Rancho Mirage resident Steven Black tries out the lanes at UltraStar Multi-tainment Center. Photo by Mason Callejas

 

By Fran Lyons

Arizona native Steven Black lives and breathes his passion for bowling. Now on the professional circuit, Black, 33, loves his sport, loves to win, and aspires to reach the highest level of mastery.

In a narrative of successful junior career, college, pros, injury, sabbatical and comeback, one could say he is in a league of his own.

As a toddler, Black was frequenting bowling alleys on the weekends with his dad Ronald. From the beginning, it was clear he had a natural aptitude for the game. His father enrolled Steven in a Bantam League at the ripe old age of 2 because of his potential.

“My dad was my greatest fan, coach and supporter and was always there for me,” Black said.

Starting competitive bowling at age 7, he traveled with his father almost every weekend. At 9, he played his first tournament in the Junior Bowlers Tour, and won.

“I just wanted to win everything, every tournament I could get my hands on, and played my first 300 game at age 9,” Black said.

Into his early 20s, he continued to travel around the country in league tournaments using his spare time to practice and hone his skills. All the money he won competing went into a scholarship fund for college. Altogether he managed to collect over $75,000.

“My entire education at ASU was paid for with my scholarship fund,” Black said.

He graduated with a degree in film and media. At ASU, Black was also the captain of the bowling team, which competed in tournaments throughout the United States.

Before entering ASU, Steven married his high school sweetheart Kassie. She is an athlete in her own right. Captain of her high school golf team, she won an Arizona state championship.

After college, Black went on tour and won his first Professional Bowlers Association title. In 2010, he won three regional titles and was named PBA Western Region Player of the Year.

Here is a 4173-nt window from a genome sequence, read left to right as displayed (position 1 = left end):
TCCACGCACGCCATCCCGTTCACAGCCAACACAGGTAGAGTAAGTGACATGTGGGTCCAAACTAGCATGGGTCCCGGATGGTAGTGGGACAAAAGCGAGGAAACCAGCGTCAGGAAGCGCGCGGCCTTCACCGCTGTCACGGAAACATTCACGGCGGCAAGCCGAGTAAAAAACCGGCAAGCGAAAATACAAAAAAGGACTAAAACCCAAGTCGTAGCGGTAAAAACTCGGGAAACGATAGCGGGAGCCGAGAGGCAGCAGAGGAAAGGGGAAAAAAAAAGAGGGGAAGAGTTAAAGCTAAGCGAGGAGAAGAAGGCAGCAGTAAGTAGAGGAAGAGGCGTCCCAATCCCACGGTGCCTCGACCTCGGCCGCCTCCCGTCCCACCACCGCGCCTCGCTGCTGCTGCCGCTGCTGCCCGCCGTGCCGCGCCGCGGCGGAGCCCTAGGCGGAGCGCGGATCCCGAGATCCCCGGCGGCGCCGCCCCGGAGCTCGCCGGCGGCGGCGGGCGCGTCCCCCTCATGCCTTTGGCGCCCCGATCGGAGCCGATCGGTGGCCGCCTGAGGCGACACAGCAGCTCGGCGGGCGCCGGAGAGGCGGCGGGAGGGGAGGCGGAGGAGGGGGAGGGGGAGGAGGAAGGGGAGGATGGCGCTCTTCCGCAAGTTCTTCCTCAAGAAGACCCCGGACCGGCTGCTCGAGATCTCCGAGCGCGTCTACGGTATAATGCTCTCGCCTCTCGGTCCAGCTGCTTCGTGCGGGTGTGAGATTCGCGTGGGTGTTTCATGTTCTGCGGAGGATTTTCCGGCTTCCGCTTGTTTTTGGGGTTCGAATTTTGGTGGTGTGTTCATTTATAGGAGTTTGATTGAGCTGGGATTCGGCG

Kassie Black is the backbone of Steven’s career and public life. She manages all the strategic business details and accompanies him on tour.

“She’s my eyes and ears and really knows my game,” Steven Black said. “It’s become her game, also.”

“It’s been an adventure,” Kassie Black said

Black will tell you, “Kassie and I are a power couple!” In addition to their turbo-charged career-life, they are raising four young children – Eliana, Zackary, Emma-Mae and Zander – and Kassie said they love going to competitions with them. Steven’s pro career is the family’s lifestyle.

“It’s not always easy, but it’s what we do, it’s what we love,” she said.

After being diagnosed with two herniated discs and sciatica as a result of the years of intense activity, Black took a sabbatical from the bowling world and opened a restaurant with his wife in Dana Point, California. After two years, he returned to Arizona to be close to his dad, who was recovering from heart surgery.

The Blacks moved to Rancho Mirage in Maricopa in 2014. He entered a rehab program for his back with an intense regimen of physical therapy, training and medication.

“I found a regime that would help keep me fit and enable me to resume my bowling career,” he said.

Black also works from home as a certified bowling coach. He coaches professionals, juniors and kids.

“I know how to win, and that’s what I can teach them,” he said. “You have to have winning eyes. You have work harder and longer than the next guy to finish strong.”

Black also has a few tips for amateurs: Go to a pro shop to make sure you get the proper fitting shoes. It is also crucial to have a professional assist you in selection of a bowling ball.

Earlier this year, Black was approached by sponsors to return to professional bowling and the National Bowling Tour. He and Kassie will be touring all of 2018 with a full schedule.

“We love the touring life,” Black said. “This is my job. This is my passion.”


This story appears in the May issue of InMaricopa

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